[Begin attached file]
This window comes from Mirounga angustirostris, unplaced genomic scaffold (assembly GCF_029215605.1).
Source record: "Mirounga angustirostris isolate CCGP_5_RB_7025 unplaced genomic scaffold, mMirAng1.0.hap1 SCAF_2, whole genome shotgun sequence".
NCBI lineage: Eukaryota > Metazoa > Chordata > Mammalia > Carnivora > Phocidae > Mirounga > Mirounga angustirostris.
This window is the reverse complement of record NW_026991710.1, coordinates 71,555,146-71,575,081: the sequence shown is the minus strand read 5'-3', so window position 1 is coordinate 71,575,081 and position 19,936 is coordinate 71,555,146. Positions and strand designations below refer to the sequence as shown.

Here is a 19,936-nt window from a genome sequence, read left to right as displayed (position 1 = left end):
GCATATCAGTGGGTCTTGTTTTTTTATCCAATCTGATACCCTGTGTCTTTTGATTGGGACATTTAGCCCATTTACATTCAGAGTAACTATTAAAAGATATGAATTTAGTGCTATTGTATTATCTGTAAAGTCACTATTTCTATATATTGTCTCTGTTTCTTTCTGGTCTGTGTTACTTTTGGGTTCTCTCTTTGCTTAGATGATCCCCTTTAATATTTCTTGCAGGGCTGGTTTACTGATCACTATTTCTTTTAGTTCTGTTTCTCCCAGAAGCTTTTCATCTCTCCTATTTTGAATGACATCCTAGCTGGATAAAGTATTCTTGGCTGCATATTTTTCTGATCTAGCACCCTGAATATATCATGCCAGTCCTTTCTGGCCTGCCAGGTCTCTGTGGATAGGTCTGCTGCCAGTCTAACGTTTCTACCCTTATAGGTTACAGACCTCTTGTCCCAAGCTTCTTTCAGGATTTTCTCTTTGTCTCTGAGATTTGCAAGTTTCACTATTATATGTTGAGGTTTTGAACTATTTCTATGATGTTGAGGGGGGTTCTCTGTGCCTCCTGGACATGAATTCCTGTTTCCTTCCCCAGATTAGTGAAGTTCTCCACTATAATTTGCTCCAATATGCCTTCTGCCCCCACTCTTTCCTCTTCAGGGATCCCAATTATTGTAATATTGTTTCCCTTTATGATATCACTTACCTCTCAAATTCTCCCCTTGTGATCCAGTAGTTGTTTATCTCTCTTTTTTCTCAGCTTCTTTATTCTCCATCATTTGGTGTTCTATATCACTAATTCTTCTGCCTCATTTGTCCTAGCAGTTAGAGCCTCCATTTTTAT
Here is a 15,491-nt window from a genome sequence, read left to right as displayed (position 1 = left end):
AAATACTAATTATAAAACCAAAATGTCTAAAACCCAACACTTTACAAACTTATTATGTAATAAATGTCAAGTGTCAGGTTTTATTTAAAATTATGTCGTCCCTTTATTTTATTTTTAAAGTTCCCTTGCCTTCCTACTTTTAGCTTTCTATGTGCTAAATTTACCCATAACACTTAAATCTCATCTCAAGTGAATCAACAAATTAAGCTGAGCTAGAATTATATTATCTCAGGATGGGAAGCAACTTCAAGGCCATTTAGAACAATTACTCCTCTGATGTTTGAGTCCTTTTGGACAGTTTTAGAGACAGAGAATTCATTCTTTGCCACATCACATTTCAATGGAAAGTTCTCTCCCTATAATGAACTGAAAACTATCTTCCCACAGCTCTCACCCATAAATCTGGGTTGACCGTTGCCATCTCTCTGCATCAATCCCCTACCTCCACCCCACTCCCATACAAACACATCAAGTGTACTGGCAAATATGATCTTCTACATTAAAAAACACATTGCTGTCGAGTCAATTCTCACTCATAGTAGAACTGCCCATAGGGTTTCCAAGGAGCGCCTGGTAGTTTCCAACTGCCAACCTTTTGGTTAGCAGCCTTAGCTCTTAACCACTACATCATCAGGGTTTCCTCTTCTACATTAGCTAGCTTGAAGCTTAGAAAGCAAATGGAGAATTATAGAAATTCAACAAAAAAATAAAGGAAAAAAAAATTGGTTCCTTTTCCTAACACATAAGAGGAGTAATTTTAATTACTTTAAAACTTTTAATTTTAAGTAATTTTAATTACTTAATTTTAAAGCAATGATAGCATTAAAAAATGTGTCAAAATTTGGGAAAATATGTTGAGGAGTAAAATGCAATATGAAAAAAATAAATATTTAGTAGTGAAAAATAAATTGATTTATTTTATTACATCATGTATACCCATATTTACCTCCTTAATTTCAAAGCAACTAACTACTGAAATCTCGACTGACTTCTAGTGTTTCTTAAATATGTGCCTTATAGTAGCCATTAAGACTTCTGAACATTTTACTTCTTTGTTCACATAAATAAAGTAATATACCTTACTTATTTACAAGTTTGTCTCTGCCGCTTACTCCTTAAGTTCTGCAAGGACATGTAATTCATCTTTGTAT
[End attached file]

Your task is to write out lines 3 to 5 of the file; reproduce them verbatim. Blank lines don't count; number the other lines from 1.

NCBI lineage: Eukaryota > Metazoa > Chordata > Mammalia > Carnivora > Phocidae > Mirounga > Mirounga angustirostris.
This window is the reverse complement of record NW_026991710.1, coordinates 71,555,146-71,575,081: the sequence shown is the minus strand read 5'-3', so window position 1 is coordinate 71,575,081 and position 19,936 is coordinate 71,555,146. Positions and strand designations below refer to the sequence as shown.

Here is a 19,936-nt window from a genome sequence, read left to right as displayed (position 1 = left end):